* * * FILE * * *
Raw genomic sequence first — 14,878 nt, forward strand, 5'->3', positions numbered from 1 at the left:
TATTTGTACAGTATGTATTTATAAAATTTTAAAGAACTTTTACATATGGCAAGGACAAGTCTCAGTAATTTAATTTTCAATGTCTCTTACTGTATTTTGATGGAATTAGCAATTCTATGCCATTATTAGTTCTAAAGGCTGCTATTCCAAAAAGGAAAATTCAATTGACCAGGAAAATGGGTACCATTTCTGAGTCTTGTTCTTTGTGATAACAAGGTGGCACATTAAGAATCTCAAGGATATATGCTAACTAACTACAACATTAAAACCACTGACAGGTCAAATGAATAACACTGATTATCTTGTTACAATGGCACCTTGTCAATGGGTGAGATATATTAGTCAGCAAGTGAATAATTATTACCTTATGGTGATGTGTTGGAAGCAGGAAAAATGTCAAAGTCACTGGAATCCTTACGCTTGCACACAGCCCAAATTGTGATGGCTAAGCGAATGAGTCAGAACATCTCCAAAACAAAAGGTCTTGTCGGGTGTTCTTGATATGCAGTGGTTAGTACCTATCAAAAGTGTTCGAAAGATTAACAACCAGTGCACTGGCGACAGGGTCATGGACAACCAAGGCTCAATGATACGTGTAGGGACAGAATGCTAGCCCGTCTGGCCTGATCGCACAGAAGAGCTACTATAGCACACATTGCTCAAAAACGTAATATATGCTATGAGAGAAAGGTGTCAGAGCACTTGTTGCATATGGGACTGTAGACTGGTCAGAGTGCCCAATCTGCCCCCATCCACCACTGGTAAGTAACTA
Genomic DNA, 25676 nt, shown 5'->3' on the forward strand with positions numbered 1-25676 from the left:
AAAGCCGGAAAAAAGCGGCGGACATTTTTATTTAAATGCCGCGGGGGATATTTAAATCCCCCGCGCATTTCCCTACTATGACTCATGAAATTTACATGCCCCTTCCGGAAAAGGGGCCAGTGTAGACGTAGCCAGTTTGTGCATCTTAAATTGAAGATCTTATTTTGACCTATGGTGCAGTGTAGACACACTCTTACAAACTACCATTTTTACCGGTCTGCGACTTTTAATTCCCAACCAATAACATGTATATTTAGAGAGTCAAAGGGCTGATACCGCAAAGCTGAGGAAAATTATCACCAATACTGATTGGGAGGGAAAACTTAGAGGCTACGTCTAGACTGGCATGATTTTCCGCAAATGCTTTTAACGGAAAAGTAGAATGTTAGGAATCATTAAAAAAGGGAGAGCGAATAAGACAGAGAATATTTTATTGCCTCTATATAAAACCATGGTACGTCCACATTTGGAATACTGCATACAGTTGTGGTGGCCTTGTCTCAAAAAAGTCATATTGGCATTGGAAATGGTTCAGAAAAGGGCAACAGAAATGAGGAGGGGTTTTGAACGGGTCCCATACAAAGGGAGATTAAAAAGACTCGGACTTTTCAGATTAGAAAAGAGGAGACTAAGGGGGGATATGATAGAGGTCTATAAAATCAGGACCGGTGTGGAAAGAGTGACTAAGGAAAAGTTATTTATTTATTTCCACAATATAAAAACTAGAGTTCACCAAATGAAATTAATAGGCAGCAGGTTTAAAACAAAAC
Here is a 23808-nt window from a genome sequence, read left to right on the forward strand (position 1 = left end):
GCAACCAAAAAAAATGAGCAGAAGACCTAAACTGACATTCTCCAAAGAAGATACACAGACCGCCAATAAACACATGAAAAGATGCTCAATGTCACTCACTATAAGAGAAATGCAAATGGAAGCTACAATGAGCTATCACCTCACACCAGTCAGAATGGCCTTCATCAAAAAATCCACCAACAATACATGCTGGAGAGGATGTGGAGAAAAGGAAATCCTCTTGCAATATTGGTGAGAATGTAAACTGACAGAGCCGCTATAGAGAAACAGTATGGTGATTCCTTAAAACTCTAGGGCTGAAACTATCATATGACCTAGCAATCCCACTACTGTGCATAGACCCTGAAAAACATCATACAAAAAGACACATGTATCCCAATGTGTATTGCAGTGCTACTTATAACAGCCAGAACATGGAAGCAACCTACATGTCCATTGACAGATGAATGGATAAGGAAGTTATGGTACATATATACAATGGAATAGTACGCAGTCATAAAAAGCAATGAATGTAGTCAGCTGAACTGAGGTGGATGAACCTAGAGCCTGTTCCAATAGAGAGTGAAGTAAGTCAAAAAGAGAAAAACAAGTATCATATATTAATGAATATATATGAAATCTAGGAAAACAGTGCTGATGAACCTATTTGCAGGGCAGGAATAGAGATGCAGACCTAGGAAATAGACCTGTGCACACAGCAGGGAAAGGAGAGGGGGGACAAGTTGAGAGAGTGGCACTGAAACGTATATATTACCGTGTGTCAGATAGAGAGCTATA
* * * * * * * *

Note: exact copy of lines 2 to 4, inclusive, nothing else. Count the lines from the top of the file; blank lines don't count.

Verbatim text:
TATTTGTACAGTATGTATTTATAAAATTTTAAAGAACTTTTACATATGGCAAGGACAAGTCTCAGTAATTTAATTTTCAATGTCTCTTACTGTATTTTGATGGAATTAGCAATTCTATGCCATTATTAGTTCTAAAGGCTGCTATTCCAAAAAGGAAAATTCAATTGACCAGGAAAATGGGTACCATTTCTGAGTCTTGTTCTTTGTGATAACAAGGTGGCACATTAAGAATCTCAAGGATATATGCTAACTAACTACAACATTAAAACCACTGACAGGTCAAATGAATAACACTGATTATCTTGTTACAATGGCACCTTGTCAATGGGTGAGATATATTAGTCAGCAAGTGAATAATTATTACCTTATGGTGATGTGTTGGAAGCAGGAAAAATGTCAAAGTCACTGGAATCCTTACGCTTGCACACAGCCCAAATTGTGATGGCTAAGCGAATGAGTCAGAACATCTCCAAAACAAAAGGTCTTGTCGGGTGTTCTTGATATGCAGTGGTTAGTACCTATCAAAAGTGTTCGAAAGATTAACAACCAGTGCACTGGCGACAGGGTCATGGACAACCAAGGCTCAATGATACGTGTAGGGACAGAATGCTAGCCCGTCTGGCCTGATCGCACAGAAGAGCTACTATAGCACACATTGCTCAAAAACGTAATATATGCTATGAGAGAAAGGTGTCAGAGCACTTGTTGCATATGGGACTGTAGACTGGTCAGAGTGCCCAATCTGCCCCCATCCACCACTGGTAAGTAACTA
Genomic DNA, 25676 nt, shown 5'->3' on the forward strand with positions numbered 1-25676 from the left:
AAAGCCGGAAAAAAGCGGCGGACATTTTTATTTAAATGCCGCGGGGGATATTTAAATCCCCCGCGCATTTCCCTACTATGACTCATGAAATTTACATGCCCCTTCCGGAAAAGGGGCCAGTGTAGACGTAGCCAGTTTGTGCATCTTAAATTGAAGATCTTATTTTGACCTATGGTGCAGTGTAGACACACTCTTACAAACTACCATTTTTACCGGTCTGCGACTTTTAATTCCCAACCAATAACATGTATATTTAGAGAGTCAAAGGGCTGATACCGCAAAGCTGAGGAAAATTATCACCAATACTGATTGGGAGGGAAAACTTAGAGGCTACGTCTAGACTGGCATGATTTTCCGCAAATGCTTTTAACGGAAAAGTAGAATGTTAGGAATCATTAAAAAAGGGAGAGCGAATAAGACAGAGAATATTTTATTGCCTCTATATAAAACCATGGTACGTCCACATTTGGAATACTGCATACAGTTGTGGTGGCCTTGTCTCAAAAAAGTCATATTGGCATTGGAAATGGTTCAGAAAAGGGCAACAGAAATGAGGAGGGGTTTTGAACGGGTCCCATACAAAGGGAGATTAAAAAGACTCGGACTTTTCAGATTAGAAAAGAGGAGACTAAGGGGGGATATGATAGAGGTCTATAAAATCAGGACCGGTGTGGAAAGAGTGACTAAGGAAAAGTTATTTATTTATTTCCACAATATAAAAACTAGAGTTCACCAAATGAAATTAATAGGCAGCAGGTTTAAAACAAAAC